The overall presentation:
Team Members: Anthony Cosentino, Sayumi Cortes, Jon Van Ostenbridge
The assignment called for documenting and analyzing our path to Porta San Marco, one of the Medieval Gates in the oldest district of Siena, Italy.
The typical view when traversing the path to San Marco. Buildings jut in and out of the path leaving interesting pockets programmed for parking vehicles or small gatherings.
And onto the presentation:
Overlay of the path we took from Il Campo to Porta San Marco…
Dissecting the overlay, one would discover a scaled plan of the path as well as an abstraction of our “discoveries”—represented as swells along the paths. Each of these swollen nodes are represented in a perspective to show how we experience each place.
Beginning from Il Campo, we journey into tight streets of Siena.
In our travels, a break in the usual facade brings light into the dark alleys, peeking our interest. It lead to the discovery of a fountain, as well as a path from ridge to ridge.
A portal of light leads to an open piazza.
Sectional comparison of the various street conditions we experience in relationship to the elevation.
Analysis of Castelvecchio with these main ideas: Dancing roofs, relationship of typography to building height, contraction and expansion of spaces creating unusual perspectives, and buttressing of the building facades.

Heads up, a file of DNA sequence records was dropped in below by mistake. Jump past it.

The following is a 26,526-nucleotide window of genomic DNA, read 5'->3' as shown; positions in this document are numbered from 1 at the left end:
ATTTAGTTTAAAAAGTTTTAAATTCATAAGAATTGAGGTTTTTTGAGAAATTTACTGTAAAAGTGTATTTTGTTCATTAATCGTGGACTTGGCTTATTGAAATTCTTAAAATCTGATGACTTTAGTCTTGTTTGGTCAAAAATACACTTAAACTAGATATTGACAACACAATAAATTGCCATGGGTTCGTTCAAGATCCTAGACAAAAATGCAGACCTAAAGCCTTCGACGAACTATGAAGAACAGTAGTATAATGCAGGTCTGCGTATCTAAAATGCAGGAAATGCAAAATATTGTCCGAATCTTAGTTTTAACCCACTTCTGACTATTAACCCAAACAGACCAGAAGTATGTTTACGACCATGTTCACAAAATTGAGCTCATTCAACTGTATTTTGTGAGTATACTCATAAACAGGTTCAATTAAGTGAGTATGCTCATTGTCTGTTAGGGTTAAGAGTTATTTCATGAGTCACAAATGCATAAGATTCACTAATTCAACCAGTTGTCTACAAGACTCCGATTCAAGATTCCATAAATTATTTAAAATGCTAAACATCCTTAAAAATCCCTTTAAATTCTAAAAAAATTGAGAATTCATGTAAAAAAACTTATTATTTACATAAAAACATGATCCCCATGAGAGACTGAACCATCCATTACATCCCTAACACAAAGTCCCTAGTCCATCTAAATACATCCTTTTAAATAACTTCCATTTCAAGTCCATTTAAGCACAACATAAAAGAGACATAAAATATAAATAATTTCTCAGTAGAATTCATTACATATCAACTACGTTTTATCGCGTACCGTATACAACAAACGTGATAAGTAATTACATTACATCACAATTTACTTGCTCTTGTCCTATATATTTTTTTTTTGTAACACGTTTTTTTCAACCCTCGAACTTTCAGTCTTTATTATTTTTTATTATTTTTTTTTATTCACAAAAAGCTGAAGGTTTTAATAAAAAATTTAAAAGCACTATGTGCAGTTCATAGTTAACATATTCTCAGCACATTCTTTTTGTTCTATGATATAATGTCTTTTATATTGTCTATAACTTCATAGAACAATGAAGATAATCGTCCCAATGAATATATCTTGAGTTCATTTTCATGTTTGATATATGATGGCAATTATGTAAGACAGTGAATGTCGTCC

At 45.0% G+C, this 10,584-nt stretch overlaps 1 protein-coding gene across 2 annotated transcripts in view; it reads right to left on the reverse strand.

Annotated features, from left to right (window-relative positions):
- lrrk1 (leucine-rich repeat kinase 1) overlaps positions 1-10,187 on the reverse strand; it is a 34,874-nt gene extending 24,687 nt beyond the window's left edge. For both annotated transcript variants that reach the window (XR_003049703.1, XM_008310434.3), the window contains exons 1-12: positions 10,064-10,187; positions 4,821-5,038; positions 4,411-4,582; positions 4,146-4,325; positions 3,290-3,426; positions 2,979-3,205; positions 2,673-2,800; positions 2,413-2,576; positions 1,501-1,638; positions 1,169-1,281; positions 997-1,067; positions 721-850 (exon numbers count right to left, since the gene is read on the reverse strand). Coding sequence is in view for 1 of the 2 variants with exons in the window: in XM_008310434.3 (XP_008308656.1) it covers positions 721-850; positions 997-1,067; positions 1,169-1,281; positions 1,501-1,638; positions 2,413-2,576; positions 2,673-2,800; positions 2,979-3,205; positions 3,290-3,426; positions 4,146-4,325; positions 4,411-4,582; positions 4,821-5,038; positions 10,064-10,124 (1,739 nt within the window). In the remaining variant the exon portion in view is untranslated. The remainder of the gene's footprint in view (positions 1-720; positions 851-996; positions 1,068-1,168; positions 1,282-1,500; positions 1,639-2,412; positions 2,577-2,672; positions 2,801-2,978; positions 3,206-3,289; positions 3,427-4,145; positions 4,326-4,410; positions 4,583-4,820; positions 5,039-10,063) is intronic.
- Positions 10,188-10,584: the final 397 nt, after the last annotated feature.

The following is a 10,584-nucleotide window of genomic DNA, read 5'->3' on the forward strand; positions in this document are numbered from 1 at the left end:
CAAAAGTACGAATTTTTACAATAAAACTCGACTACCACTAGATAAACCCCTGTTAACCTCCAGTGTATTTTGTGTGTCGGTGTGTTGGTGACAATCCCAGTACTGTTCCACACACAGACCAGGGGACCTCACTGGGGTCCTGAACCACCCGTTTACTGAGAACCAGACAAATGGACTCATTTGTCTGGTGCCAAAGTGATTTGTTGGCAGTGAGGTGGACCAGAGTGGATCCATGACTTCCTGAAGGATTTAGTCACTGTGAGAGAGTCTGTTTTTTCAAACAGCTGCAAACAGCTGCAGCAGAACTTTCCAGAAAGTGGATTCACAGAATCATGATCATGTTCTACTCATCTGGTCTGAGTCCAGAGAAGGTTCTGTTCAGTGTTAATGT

Team Members: Anthony Cosentino, Kamilyn Longmore, Xing Su
The model of Il Campo conceptualizes how it stands out in plan among the sea of red clay roof tiles. From this single sheet of paper, the Campo is pulled out rather than the building facade folding up to illustrate the datum that is established by the plan of the roofs.
It was interesting physically seeing one of your precedent studies, and that’s exactly what happened on this journey. I previously documented Banca del Monte dei Paschi in Colle Val D’Elsa and noted these details: Juxtaposition of contemporary architecture and its preceding architecture and the floating volumes.
Detail of a modern stair in a non-modern setting. Though the construction resembles something of old, a reveal in the stringer reveals its modern construction.
The stone facade that addresses the preceding language of Colle Val D’Elsa.
Branching columns resembling a gothic language in a modern method.